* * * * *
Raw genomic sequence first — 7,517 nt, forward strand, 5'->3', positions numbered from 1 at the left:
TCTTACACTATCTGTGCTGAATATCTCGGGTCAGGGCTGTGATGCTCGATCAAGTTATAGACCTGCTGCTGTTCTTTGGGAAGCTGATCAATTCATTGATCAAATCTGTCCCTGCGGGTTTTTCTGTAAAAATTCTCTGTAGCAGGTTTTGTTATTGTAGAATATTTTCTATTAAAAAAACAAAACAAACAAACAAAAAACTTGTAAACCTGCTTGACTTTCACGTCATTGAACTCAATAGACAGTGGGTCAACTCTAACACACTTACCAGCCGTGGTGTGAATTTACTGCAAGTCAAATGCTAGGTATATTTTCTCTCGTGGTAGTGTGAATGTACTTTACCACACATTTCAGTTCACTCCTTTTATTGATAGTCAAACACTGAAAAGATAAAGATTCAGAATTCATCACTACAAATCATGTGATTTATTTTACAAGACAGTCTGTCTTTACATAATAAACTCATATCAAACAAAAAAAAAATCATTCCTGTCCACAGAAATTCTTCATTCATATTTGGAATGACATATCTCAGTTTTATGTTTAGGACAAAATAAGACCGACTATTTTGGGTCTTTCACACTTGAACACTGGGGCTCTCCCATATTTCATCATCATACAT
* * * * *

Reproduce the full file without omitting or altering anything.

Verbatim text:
Raw genomic sequence first — 7,517 nt, forward strand, 5'->3', positions numbered from 1 at the left:
TCTTACACTATCTGTGCTGAATATCTCGGGTCAGGGCTGTGATGCTCGATCAAGTTATAGACCTGCTGCTGTTCTTTGGGAAGCTGATCAATTCATTGATCAAATCTGTCCCTGCGGGTTTTTCTGTAAAAATTCTCTGTAGCAGGTTTTGTTATTGTAGAATATTTTCTATTAAAAAAACAAAACAAACAAACAAAAAACTTGTAAACCTGCTTGACTTTCACGTCATTGAACTCAATAGACAGTGGGTCAACTCTAACACACTTACCAGCCGTGGTGTGAATTTACTGCAAGTCAAATGCTAGGTATATTTTCTCTCGTGGTAGTGTGAATGTACTTTACCACACATTTCAGTTCACTCCTTTTATTGATAGTCAAACACTGAAAAGATAAAGATTCAGAATTCATCACTACAAATCATGTGATTTATTTTACAAGACAGTCTGTCTTTACATAATAAACTCATATCAAACAAAAAAAAAATCATTCCTGTCCACAGAAATTCTTCATTCATATTTGGAATGACATATCTCAGTTTTATGTTTAGGACAAAATAAGACCGACTATTTTGGGTCTTTCACACTTGAACACTGGGGCTCTCCCATATTTCATCATCATACAT